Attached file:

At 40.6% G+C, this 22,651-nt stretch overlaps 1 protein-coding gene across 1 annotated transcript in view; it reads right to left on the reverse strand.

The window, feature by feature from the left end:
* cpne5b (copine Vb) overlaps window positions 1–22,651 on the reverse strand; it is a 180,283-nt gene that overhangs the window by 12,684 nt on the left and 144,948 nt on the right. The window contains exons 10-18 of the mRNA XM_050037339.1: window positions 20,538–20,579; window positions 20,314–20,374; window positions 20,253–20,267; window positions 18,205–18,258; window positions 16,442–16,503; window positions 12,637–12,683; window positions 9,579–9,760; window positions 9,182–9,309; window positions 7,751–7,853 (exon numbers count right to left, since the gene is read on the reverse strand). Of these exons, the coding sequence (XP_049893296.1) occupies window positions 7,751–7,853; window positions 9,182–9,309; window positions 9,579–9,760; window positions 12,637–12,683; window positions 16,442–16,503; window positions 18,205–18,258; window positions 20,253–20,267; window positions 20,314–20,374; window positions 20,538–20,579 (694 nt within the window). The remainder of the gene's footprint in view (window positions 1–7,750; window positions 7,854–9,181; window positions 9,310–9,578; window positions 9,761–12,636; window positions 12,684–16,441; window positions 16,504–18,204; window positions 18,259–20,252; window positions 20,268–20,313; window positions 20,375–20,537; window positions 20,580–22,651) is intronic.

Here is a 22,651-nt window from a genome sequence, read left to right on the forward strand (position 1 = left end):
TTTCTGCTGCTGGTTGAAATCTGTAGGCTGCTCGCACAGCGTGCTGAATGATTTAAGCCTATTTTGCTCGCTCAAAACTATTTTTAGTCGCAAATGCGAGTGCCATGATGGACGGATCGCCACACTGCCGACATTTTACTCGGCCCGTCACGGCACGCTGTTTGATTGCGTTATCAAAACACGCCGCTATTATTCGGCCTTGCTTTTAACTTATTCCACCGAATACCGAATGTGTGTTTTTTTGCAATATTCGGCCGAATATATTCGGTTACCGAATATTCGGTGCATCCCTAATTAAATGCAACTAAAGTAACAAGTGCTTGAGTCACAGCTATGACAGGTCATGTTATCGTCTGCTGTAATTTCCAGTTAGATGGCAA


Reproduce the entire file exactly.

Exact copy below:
At 40.6% G+C, this 22,651-nt stretch overlaps 1 protein-coding gene across 1 annotated transcript in view; it reads right to left on the reverse strand.

The window, feature by feature from the left end:
* cpne5b (copine Vb) overlaps window positions 1–22,651 on the reverse strand; it is a 180,283-nt gene that overhangs the window by 12,684 nt on the left and 144,948 nt on the right. The window contains exons 10-18 of the mRNA XM_050037339.1: window positions 20,538–20,579; window positions 20,314–20,374; window positions 20,253–20,267; window positions 18,205–18,258; window positions 16,442–16,503; window positions 12,637–12,683; window positions 9,579–9,760; window positions 9,182–9,309; window positions 7,751–7,853 (exon numbers count right to left, since the gene is read on the reverse strand). Of these exons, the coding sequence (XP_049893296.1) occupies window positions 7,751–7,853; window positions 9,182–9,309; window positions 9,579–9,760; window positions 12,637–12,683; window positions 16,442–16,503; window positions 18,205–18,258; window positions 20,253–20,267; window positions 20,314–20,374; window positions 20,538–20,579 (694 nt within the window). The remainder of the gene's footprint in view (window positions 1–7,750; window positions 7,854–9,181; window positions 9,310–9,578; window positions 9,761–12,636; window positions 12,684–16,441; window positions 16,504–18,204; window positions 18,259–20,252; window positions 20,268–20,313; window positions 20,375–20,537; window positions 20,580–22,651) is intronic.

Here is a 22,651-nt window from a genome sequence, read left to right on the forward strand (position 1 = left end):
TTTCTGCTGCTGGTTGAAATCTGTAGGCTGCTCGCACAGCGTGCTGAATGATTTAAGCCTATTTTGCTCGCTCAAAACTATTTTTAGTCGCAAATGCGAGTGCCATGATGGACGGATCGCCACACTGCCGACATTTTACTCGGCCCGTCACGGCACGCTGTTTGATTGCGTTATCAAAACACGCCGCTATTATTCGGCCTTGCTTTTAACTTATTCCACCGAATACCGAATGTGTGTTTTTTTGCAATATTCGGCCGAATATATTCGGTTACCGAATATTCGGTGCATCCCTAATTAAATGCAACTAAAGTAACAAGTGCTTGAGTCACAGCTATGACAGGTCATGTTATCGTCTGCTGTAATTTCCAGTTAGATGGCAA